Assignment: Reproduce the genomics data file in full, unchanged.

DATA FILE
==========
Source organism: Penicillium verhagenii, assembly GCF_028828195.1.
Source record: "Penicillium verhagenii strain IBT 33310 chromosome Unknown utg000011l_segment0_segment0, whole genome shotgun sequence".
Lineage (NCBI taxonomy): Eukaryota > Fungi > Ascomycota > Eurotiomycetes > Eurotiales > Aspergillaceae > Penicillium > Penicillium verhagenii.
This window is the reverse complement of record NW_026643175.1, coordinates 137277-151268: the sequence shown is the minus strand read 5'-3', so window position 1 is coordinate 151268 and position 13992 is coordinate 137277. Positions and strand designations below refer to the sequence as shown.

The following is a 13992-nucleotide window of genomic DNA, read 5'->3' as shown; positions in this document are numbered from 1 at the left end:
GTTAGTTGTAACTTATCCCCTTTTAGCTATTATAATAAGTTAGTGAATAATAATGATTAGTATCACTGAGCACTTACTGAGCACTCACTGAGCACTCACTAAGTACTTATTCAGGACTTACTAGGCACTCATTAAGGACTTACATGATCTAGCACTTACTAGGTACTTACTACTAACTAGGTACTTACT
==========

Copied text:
Source organism: Penicillium verhagenii, assembly GCF_028828195.1.
Source record: "Penicillium verhagenii strain IBT 33310 chromosome Unknown utg000011l_segment0_segment0, whole genome shotgun sequence".
Lineage (NCBI taxonomy): Eukaryota > Fungi > Ascomycota > Eurotiomycetes > Eurotiales > Aspergillaceae > Penicillium > Penicillium verhagenii.
This window is the reverse complement of record NW_026643175.1, coordinates 137277-151268: the sequence shown is the minus strand read 5'-3', so window position 1 is coordinate 151268 and position 13992 is coordinate 137277. Positions and strand designations below refer to the sequence as shown.

The following is a 13992-nucleotide window of genomic DNA, read 5'->3' as shown; positions in this document are numbered from 1 at the left end:
GTTAGTTGTAACTTATCCCCTTTTAGCTATTATAATAAGTTAGTGAATAATAATGATTAGTATCACTGAGCACTTACTGAGCACTCACTGAGCACTCACTAAGTACTTATTCAGGACTTACTAGGCACTCATTAAGGACTTACATGATCTAGCACTTACTAGGTACTTACTACTAACTAGGTACTTACT